|Title||Lost in Translation: Language and Cross-National Comparison in Industrial Relations|
|Publication Type||Journal Article|
|Year of Publication||2015|
|Journal||E-Journal of International Comparative Labour Studies|
|Keywords||comparative perspective, comparative research, cross-national comparison, cultural differences, culture, industrial relations, language|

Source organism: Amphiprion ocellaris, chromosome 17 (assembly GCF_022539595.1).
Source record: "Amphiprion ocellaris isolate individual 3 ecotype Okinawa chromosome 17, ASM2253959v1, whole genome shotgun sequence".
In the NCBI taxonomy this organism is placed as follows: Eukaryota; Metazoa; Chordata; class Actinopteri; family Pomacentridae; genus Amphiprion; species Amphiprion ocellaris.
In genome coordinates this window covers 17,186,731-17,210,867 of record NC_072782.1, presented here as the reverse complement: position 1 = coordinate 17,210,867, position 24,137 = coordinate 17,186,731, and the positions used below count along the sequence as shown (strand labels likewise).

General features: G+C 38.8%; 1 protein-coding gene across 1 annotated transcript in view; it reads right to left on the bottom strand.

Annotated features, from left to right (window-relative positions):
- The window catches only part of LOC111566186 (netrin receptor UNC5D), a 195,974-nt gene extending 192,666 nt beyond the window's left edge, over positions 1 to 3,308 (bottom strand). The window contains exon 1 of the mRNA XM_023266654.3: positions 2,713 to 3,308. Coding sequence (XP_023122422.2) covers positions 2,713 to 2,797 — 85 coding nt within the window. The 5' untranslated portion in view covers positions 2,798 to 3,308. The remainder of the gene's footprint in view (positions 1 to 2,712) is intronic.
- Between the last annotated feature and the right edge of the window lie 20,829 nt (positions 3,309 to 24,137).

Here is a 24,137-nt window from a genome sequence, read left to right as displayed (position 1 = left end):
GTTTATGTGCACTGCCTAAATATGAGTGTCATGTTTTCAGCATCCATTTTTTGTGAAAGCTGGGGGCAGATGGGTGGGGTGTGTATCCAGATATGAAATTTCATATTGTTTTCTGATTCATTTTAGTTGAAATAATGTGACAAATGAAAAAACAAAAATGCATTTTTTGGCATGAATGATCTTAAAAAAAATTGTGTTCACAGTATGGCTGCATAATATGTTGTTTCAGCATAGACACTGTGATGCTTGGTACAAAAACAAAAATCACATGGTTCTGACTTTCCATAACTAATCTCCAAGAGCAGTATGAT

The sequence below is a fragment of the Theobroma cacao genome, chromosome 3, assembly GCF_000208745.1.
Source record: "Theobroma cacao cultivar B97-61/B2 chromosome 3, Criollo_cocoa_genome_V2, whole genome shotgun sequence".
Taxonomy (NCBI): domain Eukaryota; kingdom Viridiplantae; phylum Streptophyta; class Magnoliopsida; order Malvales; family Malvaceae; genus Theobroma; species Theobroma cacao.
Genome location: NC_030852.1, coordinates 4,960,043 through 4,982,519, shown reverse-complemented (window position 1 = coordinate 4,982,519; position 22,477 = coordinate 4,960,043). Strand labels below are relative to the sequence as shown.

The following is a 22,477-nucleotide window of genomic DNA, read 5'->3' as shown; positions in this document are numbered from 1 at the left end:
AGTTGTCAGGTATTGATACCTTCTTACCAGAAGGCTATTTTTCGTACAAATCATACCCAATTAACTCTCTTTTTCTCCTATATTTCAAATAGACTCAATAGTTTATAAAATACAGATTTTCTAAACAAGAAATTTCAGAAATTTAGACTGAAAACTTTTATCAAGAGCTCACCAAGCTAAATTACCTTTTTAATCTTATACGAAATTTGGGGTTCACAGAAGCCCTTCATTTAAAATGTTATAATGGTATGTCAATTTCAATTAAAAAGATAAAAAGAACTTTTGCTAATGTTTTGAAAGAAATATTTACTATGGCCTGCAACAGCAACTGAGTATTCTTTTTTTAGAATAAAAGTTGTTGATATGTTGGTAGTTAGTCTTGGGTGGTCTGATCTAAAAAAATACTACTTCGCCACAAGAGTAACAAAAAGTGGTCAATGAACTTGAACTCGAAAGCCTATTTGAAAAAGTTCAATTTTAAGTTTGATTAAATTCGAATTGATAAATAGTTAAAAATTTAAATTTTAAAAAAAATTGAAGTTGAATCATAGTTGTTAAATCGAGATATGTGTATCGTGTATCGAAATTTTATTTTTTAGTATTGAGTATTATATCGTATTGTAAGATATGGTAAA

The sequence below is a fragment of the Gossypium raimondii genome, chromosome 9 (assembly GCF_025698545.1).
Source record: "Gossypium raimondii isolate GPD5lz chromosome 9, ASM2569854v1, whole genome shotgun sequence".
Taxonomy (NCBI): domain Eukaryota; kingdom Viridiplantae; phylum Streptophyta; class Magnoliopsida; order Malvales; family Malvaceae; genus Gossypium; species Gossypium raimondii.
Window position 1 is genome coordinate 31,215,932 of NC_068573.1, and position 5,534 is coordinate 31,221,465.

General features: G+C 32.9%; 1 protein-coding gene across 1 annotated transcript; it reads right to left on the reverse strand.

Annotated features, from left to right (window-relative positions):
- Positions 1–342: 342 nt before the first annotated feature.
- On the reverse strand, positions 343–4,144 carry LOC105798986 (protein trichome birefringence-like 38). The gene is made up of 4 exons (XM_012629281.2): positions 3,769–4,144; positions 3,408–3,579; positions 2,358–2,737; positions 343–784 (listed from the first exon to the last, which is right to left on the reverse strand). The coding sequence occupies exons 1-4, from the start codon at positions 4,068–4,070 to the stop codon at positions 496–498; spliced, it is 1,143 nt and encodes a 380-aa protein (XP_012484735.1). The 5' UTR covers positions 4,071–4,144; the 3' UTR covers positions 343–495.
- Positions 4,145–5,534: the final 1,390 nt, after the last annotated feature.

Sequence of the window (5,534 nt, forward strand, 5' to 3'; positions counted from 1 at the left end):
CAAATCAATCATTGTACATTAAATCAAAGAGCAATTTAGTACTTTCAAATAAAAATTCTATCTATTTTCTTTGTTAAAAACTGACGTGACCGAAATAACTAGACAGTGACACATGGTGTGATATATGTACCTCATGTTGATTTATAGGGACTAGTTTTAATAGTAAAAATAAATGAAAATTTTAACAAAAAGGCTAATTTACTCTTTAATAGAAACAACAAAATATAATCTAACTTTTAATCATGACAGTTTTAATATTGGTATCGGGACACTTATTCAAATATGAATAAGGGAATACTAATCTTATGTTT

[Excerpt] Comparative research is universally regarded as a fascinating but challenging task, among others because of the relevance of the national differences stemming from distinct historical, economic, legal and cultural developments. Affording a comparative perspective might serve to identify a certain degree of correspondence among practices and processes in place in different contexts and to assess their effectiveness, particularly considering their applicability elsewhere, away from the original legal framework. Yet when engaging in comparative analysis, consideration ought to be given to those institutional changes in societies that are peculiar to each legal system. In so doing, many problems arise in terms of equivalence, as a number of authors have pointed out. Kahn-Freund has posited that the variations in the organisation of power among different countries can prevent and even frustrate the transfer of legal institutions, thus affecting the effectiveness of comparison. This is because “even in very similar societies, the role played by law may be very different, owing to the tempo and the sequence of economic and political history”.